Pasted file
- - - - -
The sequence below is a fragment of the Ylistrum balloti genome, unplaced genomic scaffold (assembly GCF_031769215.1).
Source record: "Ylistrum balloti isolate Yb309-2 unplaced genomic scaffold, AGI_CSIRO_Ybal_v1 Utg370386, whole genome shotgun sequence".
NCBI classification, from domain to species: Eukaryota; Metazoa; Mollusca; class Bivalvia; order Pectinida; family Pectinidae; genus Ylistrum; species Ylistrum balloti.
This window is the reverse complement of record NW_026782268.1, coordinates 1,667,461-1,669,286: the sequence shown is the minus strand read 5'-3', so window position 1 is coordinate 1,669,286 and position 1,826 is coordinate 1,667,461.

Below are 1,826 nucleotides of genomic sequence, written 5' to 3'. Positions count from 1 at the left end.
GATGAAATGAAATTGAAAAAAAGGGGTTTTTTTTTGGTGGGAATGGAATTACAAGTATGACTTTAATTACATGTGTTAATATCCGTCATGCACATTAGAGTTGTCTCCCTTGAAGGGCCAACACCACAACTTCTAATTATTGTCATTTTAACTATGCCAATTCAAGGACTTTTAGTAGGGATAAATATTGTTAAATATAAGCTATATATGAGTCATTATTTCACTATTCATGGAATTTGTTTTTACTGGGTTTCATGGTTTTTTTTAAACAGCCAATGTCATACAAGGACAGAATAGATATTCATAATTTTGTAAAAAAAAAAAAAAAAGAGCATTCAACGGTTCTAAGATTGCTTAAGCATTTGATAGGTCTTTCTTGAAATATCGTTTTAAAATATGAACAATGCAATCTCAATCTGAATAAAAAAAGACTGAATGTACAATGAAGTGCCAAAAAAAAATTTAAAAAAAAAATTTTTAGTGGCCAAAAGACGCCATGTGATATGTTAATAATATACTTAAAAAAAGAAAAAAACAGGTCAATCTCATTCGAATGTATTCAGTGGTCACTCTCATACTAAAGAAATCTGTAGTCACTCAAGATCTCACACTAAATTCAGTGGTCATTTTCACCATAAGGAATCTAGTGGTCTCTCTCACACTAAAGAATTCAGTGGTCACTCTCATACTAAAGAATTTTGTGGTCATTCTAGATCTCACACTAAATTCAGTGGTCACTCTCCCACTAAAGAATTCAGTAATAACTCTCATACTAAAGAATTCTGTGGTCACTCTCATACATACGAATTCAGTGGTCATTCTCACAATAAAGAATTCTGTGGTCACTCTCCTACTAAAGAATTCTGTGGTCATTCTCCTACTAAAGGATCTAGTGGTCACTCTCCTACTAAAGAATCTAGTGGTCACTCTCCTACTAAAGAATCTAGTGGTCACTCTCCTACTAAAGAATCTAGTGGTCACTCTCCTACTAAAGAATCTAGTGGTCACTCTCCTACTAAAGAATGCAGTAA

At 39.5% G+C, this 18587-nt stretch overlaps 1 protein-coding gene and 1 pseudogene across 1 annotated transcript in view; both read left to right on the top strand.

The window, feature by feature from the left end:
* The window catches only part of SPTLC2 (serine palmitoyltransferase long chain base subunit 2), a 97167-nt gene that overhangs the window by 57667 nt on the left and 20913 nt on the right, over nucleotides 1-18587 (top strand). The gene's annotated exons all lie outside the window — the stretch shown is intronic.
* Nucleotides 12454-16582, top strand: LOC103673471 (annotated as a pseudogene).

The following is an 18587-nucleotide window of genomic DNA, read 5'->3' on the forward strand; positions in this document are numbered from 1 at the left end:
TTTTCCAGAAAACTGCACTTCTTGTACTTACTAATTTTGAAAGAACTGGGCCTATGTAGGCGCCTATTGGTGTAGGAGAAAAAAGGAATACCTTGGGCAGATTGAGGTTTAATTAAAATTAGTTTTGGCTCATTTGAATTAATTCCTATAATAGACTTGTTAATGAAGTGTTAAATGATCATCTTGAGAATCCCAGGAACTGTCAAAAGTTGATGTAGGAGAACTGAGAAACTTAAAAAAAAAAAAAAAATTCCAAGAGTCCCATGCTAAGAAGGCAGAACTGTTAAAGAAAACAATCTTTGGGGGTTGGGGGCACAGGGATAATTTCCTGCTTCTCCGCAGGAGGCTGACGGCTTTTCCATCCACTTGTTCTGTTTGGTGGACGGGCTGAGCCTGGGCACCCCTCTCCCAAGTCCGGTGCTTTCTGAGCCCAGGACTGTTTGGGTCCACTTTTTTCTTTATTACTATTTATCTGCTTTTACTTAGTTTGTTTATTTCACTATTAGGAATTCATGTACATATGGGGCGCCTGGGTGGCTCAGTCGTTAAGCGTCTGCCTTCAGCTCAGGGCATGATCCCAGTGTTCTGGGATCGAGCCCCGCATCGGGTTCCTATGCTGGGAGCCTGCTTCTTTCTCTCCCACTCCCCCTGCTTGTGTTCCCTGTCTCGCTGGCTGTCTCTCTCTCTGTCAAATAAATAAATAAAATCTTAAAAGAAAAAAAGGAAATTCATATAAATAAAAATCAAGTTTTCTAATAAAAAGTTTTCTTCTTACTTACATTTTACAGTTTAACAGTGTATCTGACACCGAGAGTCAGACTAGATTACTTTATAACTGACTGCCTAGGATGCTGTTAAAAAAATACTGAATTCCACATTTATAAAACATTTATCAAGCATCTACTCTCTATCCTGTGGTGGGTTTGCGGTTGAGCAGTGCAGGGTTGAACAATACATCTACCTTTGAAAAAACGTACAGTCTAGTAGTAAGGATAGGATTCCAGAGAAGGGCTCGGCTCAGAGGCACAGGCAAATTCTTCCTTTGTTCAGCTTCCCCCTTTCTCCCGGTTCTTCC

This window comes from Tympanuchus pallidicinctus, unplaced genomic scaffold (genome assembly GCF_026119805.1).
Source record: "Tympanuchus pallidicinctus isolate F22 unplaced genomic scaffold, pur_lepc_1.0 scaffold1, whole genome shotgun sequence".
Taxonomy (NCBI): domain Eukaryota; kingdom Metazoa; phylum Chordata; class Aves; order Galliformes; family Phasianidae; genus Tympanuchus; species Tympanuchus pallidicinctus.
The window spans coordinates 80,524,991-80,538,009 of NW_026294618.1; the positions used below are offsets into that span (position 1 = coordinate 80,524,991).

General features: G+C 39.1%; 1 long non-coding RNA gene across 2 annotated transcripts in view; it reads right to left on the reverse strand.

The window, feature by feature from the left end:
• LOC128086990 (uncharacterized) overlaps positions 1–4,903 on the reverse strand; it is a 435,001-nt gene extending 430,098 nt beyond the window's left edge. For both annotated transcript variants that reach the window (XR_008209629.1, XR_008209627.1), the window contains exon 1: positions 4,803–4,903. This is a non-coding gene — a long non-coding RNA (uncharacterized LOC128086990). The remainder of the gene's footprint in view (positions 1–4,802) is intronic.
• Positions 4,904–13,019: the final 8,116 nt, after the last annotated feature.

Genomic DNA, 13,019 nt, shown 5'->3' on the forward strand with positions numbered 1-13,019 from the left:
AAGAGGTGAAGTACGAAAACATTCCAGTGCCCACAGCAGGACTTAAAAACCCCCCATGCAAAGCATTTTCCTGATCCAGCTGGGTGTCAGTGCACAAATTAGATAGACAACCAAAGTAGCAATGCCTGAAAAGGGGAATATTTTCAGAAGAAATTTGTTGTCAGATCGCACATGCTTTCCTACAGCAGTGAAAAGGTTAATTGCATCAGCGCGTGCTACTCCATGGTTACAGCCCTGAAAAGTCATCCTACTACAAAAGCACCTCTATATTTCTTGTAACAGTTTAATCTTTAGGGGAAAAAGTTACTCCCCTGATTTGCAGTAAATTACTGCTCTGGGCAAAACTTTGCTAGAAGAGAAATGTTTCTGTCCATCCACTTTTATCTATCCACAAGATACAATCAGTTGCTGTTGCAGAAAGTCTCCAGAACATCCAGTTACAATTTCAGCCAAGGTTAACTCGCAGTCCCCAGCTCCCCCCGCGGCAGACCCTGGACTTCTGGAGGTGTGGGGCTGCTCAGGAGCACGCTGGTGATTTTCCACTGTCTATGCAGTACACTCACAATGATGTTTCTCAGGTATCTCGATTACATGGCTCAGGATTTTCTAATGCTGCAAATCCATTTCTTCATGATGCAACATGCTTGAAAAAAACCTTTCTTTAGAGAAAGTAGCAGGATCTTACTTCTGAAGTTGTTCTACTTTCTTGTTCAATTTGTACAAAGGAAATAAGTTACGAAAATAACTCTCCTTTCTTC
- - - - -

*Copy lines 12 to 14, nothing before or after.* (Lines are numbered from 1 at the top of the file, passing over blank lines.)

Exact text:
TTTTCCAGAAAACTGCACTTCTTGTACTTACTAATTTTGAAAGAACTGGGCCTATGTAGGCGCCTATTGGTGTAGGAGAAAAAAGGAATACCTTGGGCAGATTGAGGTTTAATTAAAATTAGTTTTGGCTCATTTGAATTAATTCCTATAATAGACTTGTTAATGAAGTGTTAAATGATCATCTTGAGAATCCCAGGAACTGTCAAAAGTTGATGTAGGAGAACTGAGAAACTTAAAAAAAAAAAAAAAATTCCAAGAGTCCCATGCTAAGAAGGCAGAACTGTTAAAGAAAACAATCTTTGGGGGTTGGGGGCACAGGGATAATTTCCTGCTTCTCCGCAGGAGGCTGACGGCTTTTCCATCCACTTGTTCTGTTTGGTGGACGGGCTGAGCCTGGGCACCCCTCTCCCAAGTCCGGTGCTTTCTGAGCCCAGGACTGTTTGGGTCCACTTTTTTCTTTATTACTATTTATCTGCTTTTACTTAGTTTGTTTATTTCACTATTAGGAATTCATGTACATATGGGGCGCCTGGGTGGCTCAGTCGTTAAGCGTCTGCCTTCAGCTCAGGGCATGATCCCAGTGTTCTGGGATCGAGCCCCGCATCGGGTTCCTATGCTGGGAGCCTGCTTCTTTCTCTCCCACTCCCCCTGCTTGTGTTCCCTGTCTCGCTGGCTGTCTCTCTCTCTGTCAAATAAATAAATAAAATCTTAAAAGAAAAAAAGGAAATTCATATAAATAAAAATCAAGTTTTCTAATAAAAAGTTTTCTTCTTACTTACATTTTACAGTTTAACAGTGTATCTGACACCGAGAGTCAGACTAGATTACTTTATAACTGACTGCCTAGGATGCTGTTAAAAAAATACTGAATTCCACATTTATAAAACATTTATCAAGCATCTACTCTCTATCCTGTGGTGGGTTTGCGGTTGAGCAGTGCAGGGTTGAACAATACATCTACCTTTGAAAAAACGTACAGTCTAGTAGTAAGGATAGGATTCCAGAGAAGGGCTCGGCTCAGAGGCACAGGCAAATTCTTCCTTTGTTCAGCTTCCCCCTTTCTCCCGGTTCTTCC

This window comes from Tympanuchus pallidicinctus, unplaced genomic scaffold (genome assembly GCF_026119805.1).
Source record: "Tympanuchus pallidicinctus isolate F22 unplaced genomic scaffold, pur_lepc_1.0 scaffold1, whole genome shotgun sequence".